Recently a colleague asked me about a patient she had with recurrent pheochromocytoma. I wondered about his family history and whether genetic testing would be appropriate.
Most solitary adrenal pheochromocytomas are sporadic. However, up to 24% may have mutation on genetic testing, even without family history. In familial disorders, pheochromocytoma is more likely to be bilateral and often presents at younger ages.
There are several disorders associated with familial pheochromocytoma and paraganglioma. These include: multiple endocrine neoplasia type 2, von Hippel-Lindau syndrome, neurofibromatosis type 1 and familial paraganglioma.
MEN2 is due to mutations of the RET proto-oncogene. In addition to medullary thyroid cancer and primary hyperparathyroidism, MEN2 can also be associated with pheochromocytoma, often bilateral. Pheochromocytoma occurs in about 50% of cases with MEN2. Patients with pheochromocytoma due to MEN2 often present at younger ages and with less hypertension than those with sporadic disease.
Von Hippel-Lindau syndrome is due to a mutation in the VHL tumor suppressor gene. In addition to pheochromocytoma (often bilateral) and rarely paragangliomas, von Hippel-Lindau syndrome is also associated with retinal angiomas, cerebellar hemangioblastoma, renal cell carcinoma and other tumors/cysts. The pheochromocytomas associated with von Hippel-Lindau syndrome tend to present at younger ages and are often clinically silent.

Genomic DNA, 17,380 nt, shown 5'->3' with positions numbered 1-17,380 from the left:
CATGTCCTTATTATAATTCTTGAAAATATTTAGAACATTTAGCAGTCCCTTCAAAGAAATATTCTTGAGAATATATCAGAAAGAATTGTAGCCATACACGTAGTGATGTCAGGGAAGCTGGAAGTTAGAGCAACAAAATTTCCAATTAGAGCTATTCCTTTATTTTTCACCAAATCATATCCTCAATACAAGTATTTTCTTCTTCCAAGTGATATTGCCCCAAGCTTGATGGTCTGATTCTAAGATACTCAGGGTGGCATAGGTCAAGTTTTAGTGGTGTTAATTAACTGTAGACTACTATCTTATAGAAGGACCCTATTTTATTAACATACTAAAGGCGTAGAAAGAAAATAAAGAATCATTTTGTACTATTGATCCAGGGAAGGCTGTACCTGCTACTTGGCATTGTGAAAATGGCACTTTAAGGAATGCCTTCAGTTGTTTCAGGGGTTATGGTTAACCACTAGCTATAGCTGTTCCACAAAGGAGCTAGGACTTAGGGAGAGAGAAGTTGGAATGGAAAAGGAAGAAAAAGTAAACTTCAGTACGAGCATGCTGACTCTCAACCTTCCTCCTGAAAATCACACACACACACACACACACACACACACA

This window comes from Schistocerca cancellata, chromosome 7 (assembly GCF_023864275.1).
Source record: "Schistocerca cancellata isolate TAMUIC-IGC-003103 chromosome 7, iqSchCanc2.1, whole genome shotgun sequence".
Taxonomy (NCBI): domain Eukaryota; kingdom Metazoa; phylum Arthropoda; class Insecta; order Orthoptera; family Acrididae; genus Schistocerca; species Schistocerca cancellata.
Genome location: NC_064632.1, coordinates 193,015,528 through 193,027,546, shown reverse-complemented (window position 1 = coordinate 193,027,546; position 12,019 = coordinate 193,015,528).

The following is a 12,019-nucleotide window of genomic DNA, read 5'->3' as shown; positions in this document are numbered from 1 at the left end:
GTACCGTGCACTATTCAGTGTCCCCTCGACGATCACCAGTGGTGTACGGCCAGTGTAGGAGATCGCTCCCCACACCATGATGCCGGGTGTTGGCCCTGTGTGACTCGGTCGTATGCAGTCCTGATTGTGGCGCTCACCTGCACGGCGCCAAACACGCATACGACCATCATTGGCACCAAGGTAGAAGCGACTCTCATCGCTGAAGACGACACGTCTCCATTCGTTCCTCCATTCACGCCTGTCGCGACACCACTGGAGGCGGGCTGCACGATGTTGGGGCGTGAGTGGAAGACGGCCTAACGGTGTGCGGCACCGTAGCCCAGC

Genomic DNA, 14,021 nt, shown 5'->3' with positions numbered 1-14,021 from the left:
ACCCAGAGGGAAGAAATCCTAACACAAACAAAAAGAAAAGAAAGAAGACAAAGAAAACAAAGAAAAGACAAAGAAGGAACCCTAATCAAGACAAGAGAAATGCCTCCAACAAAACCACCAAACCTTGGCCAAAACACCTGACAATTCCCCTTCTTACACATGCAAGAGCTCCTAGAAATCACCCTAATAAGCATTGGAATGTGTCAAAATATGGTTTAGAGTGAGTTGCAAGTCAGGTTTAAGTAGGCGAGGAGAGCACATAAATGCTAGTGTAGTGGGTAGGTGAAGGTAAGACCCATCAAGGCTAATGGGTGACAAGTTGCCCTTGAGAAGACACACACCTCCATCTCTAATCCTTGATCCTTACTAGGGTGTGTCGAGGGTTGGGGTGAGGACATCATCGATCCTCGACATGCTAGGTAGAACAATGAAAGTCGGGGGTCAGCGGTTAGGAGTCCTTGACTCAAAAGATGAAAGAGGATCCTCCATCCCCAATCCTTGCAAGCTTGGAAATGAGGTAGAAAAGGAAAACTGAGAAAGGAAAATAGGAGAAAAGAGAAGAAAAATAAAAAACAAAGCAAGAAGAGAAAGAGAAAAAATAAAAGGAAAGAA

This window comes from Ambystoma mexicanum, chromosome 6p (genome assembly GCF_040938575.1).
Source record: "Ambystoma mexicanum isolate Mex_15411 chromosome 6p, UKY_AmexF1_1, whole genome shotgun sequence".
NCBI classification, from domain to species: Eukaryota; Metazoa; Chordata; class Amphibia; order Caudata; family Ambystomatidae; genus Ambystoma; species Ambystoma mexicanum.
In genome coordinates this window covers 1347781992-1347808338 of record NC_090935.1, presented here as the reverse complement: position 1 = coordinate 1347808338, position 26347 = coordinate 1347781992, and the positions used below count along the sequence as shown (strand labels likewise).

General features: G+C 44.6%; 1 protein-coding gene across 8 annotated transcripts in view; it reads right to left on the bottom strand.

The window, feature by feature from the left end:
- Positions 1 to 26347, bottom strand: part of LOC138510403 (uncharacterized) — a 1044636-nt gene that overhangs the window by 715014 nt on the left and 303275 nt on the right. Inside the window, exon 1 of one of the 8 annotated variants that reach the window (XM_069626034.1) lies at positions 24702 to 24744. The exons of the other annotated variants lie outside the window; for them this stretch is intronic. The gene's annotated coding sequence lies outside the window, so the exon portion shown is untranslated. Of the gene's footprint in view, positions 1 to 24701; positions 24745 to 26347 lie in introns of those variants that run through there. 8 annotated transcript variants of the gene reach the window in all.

Neurofibromatosis type 1 is an autosomal disorder associated with neurofibromas, axillary freckling, café au lait spots and iris hamartomas. Only 2% to 5% of patients with neurofibromatosis type 1 will have pheochromocytoma. Most are solitary. Bilateral adrenal pheochromocytoma and extra-adrenal paragangliomas can occur but are rare.
Familial paraganglioma is an autosomal disorder due to mutations in the succinate dehydrogenase subunit genes (SDHB, SDHC, SDHD). The SDHC and SDHD mutations are associated with clinically silent head and neck paragangliomas. The SDHB mutation is associated with thoracic, abdominal and pelvic paragangliomas, often functioning. Those with the SDHB mutation tend to present at younger ages and are more likely to develop malignant disease.
Which individuals with pheochromocytoma/paraganglioma should be tested for genetic mutation? The patient must always be involved in this discussion. Identifying a mutation in a family can have implications, all of which must be discussed fully before testing is performed. Although most pheochromocytoma are sporadic, missing a genetic syndrome could have serious, even fatal, consequences for that patient and family member. Genetic testing is expensive, however, and not often covered by insurance.
Testing should be considered in bilateral, multifocal, recurrent or malignant disease, family history of catecholamine secreting tumor, extra-adrenal paragangliomas, early age of onset or history suggesting one of the syndromes discussed above. Family members at risk should not be tested until a mutation is confirmed in the person afflicted.
An excellent review is available at http://www.ncbi.nlm.nih.gov/bookshelf/br.fcgi?book=gene&part=paragangliomas.